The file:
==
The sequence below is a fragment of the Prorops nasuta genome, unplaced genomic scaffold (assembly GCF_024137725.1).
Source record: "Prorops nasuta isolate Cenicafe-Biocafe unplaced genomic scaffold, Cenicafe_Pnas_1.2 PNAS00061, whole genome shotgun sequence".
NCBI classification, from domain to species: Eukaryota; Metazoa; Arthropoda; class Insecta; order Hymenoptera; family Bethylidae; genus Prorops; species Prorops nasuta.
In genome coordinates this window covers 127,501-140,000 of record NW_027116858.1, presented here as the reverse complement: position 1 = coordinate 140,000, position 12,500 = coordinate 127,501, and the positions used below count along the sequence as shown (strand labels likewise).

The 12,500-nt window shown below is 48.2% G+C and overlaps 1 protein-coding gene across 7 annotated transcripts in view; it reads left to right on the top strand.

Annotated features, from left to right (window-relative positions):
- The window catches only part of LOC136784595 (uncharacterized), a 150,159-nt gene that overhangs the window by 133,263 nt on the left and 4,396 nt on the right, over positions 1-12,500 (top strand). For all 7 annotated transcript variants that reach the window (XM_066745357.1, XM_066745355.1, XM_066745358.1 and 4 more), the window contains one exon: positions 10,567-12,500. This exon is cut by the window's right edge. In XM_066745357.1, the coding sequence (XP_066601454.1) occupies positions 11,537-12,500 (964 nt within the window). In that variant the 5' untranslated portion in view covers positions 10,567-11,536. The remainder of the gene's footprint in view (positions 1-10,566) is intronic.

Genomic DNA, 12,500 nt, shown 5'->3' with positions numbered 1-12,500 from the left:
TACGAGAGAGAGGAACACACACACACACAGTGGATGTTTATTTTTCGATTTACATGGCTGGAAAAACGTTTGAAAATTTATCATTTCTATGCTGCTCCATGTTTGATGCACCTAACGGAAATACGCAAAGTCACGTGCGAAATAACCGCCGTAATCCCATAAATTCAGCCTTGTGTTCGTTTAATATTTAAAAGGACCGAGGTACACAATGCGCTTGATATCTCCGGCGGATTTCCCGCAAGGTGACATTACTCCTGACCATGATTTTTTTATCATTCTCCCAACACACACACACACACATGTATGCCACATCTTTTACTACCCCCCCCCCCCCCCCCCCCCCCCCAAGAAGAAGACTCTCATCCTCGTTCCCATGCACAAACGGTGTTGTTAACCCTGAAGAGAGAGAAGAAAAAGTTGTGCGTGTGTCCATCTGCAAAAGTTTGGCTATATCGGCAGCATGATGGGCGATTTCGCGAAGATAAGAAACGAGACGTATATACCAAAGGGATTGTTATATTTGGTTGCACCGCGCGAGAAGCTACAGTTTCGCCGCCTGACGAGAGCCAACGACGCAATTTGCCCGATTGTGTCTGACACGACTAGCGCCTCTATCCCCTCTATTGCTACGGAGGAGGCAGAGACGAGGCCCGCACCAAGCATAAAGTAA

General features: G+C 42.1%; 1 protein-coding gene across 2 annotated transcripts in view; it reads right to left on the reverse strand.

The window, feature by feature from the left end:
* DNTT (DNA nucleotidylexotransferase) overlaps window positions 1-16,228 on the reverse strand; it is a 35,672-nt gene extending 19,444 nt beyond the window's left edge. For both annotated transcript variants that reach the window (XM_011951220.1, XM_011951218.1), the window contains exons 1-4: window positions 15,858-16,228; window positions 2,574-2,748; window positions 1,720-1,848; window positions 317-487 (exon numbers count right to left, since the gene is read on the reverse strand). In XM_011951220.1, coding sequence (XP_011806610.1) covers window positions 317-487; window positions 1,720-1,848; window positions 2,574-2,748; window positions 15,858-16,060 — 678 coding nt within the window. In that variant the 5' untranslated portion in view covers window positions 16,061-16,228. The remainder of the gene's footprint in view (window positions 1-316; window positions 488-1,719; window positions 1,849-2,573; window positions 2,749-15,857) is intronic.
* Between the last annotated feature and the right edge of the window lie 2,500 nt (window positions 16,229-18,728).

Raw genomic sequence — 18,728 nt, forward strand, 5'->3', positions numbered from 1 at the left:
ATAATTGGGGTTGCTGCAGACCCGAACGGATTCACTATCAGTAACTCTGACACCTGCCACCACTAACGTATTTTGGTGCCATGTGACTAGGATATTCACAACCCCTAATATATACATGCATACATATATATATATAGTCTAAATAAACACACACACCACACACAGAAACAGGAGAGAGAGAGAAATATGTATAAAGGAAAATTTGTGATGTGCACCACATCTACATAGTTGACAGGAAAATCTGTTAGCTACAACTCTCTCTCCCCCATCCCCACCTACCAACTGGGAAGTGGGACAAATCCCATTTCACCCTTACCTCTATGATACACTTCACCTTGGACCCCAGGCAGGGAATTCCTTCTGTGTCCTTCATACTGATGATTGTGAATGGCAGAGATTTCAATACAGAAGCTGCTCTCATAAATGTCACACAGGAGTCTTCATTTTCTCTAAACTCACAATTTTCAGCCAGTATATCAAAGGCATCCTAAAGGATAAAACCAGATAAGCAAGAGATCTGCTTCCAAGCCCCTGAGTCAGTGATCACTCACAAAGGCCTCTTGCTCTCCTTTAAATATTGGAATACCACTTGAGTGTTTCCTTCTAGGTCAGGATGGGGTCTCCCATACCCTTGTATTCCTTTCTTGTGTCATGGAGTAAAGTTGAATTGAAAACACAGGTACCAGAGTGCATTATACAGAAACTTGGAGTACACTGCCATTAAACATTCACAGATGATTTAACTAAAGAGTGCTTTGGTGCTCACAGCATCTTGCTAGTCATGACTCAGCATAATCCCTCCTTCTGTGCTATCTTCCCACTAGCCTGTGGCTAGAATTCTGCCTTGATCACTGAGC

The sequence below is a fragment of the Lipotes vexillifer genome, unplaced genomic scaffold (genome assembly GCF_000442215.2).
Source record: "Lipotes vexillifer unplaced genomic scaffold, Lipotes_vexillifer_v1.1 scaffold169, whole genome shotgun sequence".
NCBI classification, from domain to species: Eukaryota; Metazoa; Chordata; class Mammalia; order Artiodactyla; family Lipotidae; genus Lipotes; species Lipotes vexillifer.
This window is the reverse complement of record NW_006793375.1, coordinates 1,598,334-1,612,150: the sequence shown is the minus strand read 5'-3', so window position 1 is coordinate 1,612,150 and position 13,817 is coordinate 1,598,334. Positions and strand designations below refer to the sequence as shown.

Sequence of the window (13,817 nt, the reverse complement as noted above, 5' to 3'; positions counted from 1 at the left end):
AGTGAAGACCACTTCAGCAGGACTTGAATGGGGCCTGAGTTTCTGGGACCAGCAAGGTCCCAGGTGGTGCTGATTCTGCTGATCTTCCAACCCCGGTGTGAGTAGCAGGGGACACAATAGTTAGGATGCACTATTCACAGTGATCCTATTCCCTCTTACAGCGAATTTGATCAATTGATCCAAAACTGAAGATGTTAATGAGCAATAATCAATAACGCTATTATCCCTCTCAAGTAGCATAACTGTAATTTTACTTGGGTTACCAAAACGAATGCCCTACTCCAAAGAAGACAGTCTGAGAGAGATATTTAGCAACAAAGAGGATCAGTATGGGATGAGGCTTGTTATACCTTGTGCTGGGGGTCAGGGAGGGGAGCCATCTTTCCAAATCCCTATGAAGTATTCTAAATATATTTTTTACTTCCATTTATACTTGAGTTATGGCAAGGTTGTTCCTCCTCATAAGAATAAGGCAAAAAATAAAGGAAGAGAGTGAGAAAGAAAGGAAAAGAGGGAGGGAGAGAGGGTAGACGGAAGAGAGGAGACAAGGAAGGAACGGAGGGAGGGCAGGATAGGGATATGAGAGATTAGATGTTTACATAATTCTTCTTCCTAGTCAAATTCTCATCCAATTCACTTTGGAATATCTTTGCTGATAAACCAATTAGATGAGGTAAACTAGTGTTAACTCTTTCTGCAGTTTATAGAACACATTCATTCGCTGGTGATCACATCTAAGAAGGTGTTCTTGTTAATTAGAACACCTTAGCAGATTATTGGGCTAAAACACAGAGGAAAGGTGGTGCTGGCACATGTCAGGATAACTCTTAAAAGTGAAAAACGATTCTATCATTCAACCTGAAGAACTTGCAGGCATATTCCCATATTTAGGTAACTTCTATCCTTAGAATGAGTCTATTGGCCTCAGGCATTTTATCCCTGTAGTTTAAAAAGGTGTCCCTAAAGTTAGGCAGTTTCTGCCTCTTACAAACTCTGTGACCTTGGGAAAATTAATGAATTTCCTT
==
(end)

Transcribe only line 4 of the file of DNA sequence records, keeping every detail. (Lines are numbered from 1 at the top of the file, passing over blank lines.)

In genome coordinates this window covers 127,501-140,000 of record NW_027116858.1, presented here as the reverse complement: position 1 = coordinate 140,000, position 12,500 = coordinate 127,501, and the positions used below count along the sequence as shown (strand labels likewise).